Mary Shelley's novel, 'The Last Man' is a work which is slowly gaining the critical attention it richly deserves. Fans of 'Frankenstein' will be astounded at how much deeper Mary Shelley's indictment of 'masculine' visionary Romanticism, technology, and the faults of humanity go in 'The Last Man'. At the same time, the novel is fraught with problems and contradictions which give an already paranoid work a whirling sense of internal dementia.
The action of 'The Last Man' takes place between 2073 and 2100 AD. England is ripe for change as the last King of England abdicates his throne in response to public outcry for a more democratic form of government. Lionel Verney, a shepherd, is drawn out of a life of wildness and crime by Adrian, the former crown prince of England. The charismatic Lord Raymond enters the story as the lover of Lionel's sister, Perdita, and the newly-elected Lord Protector of England. Torn between his love of power and his affections for his wife and a persistent attachment to Evadne, a Greek woman, Raymond renounces his political position and flees to Greece. There, he leads a military campaign to establish Greek independence and bring about the end of the Turkish empire.
Then, the Plague takes over. The nondescript malady has wiped out the population of Constantinople just as Raymond conquers it, making his victory meaningless. Word of the plague's virulence comes in from Asia and America, and from the southern, eastern, and western corners of the world, the plague begins to encroach inward towards Europe and England. The remainder of the novel tracks Lionel and Adrian's attempts to save the human race from utter annihilation.
In 'The Last Man', Mary Shelley gives us a horrifying, desolate prophecy of the future, when religion, technology, and human effort are all exposed as meaningless. Although many might say that she also abandons the redemptive possibilities of art, I think that art provides the novel's only hope. Mary Shelley's dependence on art of every format is clear in the novel's influences - She has Lionel refer to literature, including the works of Daniel Defoe, Charles Brockden Brown, Ann Radcliffe, Homer, Shakespeare, and Jonathan Swift among others.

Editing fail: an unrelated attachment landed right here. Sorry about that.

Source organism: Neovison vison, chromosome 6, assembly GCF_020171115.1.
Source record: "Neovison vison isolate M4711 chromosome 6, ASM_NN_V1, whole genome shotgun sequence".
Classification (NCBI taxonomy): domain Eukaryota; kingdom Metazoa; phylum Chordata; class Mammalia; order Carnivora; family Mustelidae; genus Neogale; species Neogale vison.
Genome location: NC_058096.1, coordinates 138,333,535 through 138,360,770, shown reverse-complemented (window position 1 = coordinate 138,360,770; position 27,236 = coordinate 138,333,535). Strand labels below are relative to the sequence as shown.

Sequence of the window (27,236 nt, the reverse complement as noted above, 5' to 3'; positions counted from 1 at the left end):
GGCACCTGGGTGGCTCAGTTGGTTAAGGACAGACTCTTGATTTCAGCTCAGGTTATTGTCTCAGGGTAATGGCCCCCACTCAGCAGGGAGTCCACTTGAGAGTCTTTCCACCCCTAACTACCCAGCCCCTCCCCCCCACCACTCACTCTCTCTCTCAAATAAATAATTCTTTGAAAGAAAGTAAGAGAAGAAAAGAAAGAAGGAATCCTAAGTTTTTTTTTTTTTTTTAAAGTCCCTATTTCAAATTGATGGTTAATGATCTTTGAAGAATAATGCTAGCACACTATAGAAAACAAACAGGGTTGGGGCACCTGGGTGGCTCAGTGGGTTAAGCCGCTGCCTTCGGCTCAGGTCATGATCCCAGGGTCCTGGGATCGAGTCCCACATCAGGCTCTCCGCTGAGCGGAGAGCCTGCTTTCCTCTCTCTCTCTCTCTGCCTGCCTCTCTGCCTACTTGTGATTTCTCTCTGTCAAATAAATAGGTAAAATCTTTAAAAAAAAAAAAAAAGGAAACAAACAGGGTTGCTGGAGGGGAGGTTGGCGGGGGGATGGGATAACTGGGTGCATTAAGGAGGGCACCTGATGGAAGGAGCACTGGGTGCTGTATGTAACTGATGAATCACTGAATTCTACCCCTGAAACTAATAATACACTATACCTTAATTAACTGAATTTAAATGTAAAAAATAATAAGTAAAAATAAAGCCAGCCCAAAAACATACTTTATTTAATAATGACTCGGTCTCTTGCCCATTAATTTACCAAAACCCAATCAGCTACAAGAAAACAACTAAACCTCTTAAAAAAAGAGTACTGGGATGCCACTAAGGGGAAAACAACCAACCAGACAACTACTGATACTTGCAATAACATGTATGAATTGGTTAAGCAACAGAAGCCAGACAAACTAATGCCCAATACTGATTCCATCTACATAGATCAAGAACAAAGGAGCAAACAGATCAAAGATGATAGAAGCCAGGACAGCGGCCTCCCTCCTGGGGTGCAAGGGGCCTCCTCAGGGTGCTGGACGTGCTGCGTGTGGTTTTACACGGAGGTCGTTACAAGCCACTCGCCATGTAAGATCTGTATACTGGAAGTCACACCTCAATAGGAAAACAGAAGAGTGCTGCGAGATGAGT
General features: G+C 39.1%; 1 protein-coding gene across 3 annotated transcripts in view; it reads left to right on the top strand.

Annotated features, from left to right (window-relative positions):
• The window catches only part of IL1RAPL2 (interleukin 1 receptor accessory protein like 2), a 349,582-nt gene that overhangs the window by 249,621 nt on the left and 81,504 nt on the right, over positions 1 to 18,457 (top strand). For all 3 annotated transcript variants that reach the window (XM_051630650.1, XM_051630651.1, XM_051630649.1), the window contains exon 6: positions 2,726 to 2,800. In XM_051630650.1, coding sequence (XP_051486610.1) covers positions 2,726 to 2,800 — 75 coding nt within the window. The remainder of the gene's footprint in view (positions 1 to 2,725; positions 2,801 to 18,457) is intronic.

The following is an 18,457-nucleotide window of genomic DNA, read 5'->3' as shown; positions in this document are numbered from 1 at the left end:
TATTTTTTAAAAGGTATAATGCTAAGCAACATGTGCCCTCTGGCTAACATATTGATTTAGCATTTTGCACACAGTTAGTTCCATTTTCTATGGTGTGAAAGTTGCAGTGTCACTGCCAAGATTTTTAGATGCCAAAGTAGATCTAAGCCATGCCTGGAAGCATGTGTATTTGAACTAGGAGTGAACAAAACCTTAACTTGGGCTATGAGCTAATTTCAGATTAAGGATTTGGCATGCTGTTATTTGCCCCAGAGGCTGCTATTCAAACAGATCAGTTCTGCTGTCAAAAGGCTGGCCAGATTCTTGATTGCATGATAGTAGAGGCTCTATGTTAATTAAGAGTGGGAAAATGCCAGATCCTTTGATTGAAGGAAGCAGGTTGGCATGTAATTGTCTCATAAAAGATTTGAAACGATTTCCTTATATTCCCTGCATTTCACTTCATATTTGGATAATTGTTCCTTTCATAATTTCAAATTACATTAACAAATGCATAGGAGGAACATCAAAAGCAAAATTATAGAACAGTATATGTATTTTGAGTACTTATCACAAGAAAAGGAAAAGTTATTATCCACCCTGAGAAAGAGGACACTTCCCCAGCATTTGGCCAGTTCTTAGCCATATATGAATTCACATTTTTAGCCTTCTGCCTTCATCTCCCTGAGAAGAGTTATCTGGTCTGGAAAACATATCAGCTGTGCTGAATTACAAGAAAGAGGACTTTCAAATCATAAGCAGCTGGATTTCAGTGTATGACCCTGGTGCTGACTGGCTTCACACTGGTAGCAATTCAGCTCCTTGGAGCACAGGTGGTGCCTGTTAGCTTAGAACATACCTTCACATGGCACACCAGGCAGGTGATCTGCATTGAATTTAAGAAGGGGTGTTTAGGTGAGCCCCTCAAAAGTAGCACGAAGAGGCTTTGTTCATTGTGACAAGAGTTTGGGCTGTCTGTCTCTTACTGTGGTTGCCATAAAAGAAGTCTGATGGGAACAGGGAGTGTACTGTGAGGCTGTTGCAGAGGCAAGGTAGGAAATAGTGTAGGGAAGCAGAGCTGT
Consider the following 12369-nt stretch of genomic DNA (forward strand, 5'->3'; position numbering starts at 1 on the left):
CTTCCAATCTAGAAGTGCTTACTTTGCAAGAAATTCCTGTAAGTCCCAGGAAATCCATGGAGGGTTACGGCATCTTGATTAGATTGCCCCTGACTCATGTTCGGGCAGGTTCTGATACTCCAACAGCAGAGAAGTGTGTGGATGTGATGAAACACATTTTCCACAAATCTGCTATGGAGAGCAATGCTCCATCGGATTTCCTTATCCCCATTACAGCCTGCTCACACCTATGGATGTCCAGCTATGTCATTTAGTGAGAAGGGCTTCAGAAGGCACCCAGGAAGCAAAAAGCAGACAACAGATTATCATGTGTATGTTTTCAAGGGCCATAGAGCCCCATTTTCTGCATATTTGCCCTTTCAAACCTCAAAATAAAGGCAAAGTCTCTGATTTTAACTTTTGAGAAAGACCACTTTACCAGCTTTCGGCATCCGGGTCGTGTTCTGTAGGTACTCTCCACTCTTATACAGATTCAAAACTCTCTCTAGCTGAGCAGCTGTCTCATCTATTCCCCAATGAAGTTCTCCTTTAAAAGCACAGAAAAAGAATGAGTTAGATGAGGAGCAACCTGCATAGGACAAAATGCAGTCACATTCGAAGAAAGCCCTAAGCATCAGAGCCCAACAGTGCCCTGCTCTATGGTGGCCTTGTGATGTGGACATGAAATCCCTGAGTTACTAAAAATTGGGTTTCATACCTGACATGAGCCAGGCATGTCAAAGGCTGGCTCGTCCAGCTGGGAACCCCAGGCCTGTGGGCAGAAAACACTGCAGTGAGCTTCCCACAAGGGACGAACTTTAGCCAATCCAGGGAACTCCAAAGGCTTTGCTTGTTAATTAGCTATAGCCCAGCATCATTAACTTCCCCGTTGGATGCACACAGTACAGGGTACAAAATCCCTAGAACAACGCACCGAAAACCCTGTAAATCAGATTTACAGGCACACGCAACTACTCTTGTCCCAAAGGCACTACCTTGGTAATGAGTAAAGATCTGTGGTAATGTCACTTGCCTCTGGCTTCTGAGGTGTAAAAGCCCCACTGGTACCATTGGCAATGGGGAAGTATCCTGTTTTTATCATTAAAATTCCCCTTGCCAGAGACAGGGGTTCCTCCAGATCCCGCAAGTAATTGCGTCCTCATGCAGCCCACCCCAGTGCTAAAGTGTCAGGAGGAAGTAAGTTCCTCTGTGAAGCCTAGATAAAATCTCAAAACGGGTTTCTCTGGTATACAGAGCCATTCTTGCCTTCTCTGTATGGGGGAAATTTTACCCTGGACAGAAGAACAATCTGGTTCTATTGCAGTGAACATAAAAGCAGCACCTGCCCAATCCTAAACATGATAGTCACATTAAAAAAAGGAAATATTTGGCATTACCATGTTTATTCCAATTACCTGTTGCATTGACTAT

The novel is fraught with problems of gender and power relations. At any moment of emotional weakness, Lionel calls himself 'girlish' or 'womanly,' and the novel seems to privilege women who are selfless and submissive. On the other hand, as Morton Paley's introduction points out, the plague itself is consistently described as female, at one place referred to as 'The Queen of the World'. With regard to power relations, Lionel continually mentions that in the dying world of humanity, social distinctions have all been abandoned - and yet there are still references to his 'servant' or those of other people. The most problematic scene in the novel revolves around racial distinctions when Lionel encounters a dying black man in London.
There are a million things to talk about in 'The Last Man,' and a novel so rich for discussion deserves to be read by as many people as possible. This is a book I warmly recommend, so pick it up and discover that there is more to Mary Shelley than 'Frankenstein'.